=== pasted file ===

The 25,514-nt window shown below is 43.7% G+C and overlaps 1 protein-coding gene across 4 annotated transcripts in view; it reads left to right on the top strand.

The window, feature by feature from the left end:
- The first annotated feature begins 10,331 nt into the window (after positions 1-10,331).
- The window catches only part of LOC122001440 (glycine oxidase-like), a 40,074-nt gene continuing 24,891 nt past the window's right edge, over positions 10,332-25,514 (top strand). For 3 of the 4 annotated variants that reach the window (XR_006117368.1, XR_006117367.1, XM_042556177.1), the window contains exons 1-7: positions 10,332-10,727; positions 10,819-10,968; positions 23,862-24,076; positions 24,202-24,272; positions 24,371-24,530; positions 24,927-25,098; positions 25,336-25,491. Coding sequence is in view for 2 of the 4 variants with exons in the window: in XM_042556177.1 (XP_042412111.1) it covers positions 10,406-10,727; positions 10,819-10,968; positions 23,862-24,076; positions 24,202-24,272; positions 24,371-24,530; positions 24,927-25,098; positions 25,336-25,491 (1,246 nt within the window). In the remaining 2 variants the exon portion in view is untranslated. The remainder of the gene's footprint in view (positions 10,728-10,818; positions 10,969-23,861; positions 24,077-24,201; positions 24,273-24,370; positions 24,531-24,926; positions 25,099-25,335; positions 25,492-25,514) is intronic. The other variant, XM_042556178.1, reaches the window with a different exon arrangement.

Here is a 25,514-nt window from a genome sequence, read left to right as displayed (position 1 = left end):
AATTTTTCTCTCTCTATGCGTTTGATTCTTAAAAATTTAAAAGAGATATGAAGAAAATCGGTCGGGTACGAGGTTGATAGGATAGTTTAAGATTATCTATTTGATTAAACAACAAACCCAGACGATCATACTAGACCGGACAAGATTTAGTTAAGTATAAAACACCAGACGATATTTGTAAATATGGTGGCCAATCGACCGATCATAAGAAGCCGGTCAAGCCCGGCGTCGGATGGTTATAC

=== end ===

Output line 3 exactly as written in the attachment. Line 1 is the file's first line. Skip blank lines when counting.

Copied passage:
- The first annotated feature begins 10,331 nt into the window (after positions 1-10,331).